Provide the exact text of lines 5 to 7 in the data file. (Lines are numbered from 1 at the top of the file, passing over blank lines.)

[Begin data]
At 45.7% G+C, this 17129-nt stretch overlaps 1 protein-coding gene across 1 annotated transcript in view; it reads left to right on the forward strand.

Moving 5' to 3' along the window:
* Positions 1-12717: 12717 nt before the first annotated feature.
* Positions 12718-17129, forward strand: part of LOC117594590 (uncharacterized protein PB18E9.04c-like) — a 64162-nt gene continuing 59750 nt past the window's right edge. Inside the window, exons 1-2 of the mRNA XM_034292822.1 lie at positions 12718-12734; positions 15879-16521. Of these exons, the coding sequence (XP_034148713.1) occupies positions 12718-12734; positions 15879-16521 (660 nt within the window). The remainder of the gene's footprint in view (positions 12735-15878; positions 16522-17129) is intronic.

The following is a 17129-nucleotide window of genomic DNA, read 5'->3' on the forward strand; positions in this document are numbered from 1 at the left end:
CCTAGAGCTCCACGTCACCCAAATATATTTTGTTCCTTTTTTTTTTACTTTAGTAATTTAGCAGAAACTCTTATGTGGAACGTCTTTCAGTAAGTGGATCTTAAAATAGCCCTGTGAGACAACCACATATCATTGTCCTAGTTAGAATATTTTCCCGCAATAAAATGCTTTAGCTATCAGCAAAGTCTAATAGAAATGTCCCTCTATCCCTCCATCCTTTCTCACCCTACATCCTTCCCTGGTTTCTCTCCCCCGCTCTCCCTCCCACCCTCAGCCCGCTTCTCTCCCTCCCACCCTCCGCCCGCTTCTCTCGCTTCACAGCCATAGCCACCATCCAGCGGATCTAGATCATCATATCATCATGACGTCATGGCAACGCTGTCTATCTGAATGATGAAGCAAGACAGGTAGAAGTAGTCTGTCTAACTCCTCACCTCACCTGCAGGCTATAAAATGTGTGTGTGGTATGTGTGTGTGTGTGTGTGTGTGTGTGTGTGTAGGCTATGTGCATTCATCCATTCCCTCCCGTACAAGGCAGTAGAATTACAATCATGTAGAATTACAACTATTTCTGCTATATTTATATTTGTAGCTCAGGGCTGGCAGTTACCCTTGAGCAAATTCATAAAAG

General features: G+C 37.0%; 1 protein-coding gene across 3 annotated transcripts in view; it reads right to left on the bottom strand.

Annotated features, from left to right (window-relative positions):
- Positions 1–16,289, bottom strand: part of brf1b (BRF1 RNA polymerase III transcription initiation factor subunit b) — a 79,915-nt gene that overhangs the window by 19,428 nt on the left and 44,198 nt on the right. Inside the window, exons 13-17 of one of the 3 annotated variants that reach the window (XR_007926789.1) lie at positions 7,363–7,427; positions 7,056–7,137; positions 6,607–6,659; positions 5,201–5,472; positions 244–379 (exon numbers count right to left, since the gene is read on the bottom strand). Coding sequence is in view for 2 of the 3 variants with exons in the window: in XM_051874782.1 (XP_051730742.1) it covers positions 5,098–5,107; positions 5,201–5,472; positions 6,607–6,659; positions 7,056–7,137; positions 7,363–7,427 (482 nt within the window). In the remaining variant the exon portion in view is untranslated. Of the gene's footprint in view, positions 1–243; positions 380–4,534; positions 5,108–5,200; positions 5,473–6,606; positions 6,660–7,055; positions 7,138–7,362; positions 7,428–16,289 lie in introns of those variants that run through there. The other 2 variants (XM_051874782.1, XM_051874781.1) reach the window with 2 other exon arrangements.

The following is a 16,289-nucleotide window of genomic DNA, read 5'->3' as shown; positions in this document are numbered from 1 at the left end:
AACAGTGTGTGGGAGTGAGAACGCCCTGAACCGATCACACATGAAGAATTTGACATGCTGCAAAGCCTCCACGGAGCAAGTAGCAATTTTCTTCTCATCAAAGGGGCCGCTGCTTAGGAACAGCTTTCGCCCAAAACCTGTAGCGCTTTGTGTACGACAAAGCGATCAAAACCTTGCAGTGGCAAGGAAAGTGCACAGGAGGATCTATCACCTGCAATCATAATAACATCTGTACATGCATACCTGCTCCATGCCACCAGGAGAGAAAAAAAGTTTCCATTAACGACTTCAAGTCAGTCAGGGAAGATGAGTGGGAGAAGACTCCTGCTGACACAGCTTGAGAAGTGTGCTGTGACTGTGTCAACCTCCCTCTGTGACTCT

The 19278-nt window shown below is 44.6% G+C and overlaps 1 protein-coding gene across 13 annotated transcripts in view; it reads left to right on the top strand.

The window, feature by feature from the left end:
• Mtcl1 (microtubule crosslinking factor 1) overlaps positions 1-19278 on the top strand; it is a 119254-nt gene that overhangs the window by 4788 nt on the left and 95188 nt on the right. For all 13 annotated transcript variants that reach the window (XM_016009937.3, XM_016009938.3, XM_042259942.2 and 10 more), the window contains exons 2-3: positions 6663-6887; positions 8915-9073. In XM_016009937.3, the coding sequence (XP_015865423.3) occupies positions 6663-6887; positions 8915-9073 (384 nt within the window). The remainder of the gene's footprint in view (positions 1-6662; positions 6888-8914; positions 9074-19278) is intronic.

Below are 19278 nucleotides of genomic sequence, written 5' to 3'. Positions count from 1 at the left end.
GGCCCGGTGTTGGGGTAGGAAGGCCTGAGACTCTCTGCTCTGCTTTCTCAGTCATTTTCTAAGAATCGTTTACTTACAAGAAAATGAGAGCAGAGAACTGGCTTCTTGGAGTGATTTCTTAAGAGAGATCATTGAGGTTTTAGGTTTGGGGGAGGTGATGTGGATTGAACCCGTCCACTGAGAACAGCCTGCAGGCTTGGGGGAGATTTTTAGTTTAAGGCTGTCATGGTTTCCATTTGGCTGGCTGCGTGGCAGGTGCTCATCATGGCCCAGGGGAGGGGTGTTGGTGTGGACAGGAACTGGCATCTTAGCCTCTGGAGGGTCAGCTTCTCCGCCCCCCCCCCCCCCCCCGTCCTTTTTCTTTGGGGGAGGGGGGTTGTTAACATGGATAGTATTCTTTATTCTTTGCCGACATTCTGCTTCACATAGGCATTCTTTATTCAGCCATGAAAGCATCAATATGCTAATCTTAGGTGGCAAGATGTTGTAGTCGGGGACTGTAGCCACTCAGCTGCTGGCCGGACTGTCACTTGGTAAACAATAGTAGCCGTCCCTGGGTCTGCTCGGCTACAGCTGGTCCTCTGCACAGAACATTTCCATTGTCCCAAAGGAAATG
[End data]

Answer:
The following is a 17129-nucleotide window of genomic DNA, read 5'->3' on the forward strand; positions in this document are numbered from 1 at the left end:
CCTAGAGCTCCACGTCACCCAAATATATTTTGTTCCTTTTTTTTTTACTTTAGTAATTTAGCAGAAACTCTTATGTGGAACGTCTTTCAGTAAGTGGATCTTAAAATAGCCCTGTGAGACAACCACATATCATTGTCCTAGTTAGAATATTTTCCCGCAATAAAATGCTTTAGCTATCAGCAAAGTCTAATAGAAATGTCCCTCTATCCCTCCATCCTTTCTCACCCTACATCCTTCCCTGGTTTCTCTCCCCCGCTCTCCCTCCCACCCTCAGCCCGCTTCTCTCCCTCCCACCCTCCGCCCGCTTCTCTCGCTTCACAGCCATAGCCACCATCCAGCGGATCTAGATCATCATATCATCATGACGTCATGGCAACGCTGTCTATCTGAATGATGAAGCAAGACAGGTAGAAGTAGTCTGTCTAACTCCTCACCTCACCTGCAGGCTATAAAATGTGTGTGTGGTATGTGTGTGTGTGTGTGTGTGTGTGTGTGTGTAGGCTATGTGCATTCATCCATTCCCTCCCGTACAAGGCAGTAGAATTACAATCATGTAGAATTACAACTATTTCTGCTATATTTATATTTGTAGCTCAGGGCTGGCAGTTACCCTTGAGCAAATTCATAAAAG

General features: G+C 37.0%; 1 protein-coding gene across 3 annotated transcripts in view; it reads right to left on the bottom strand.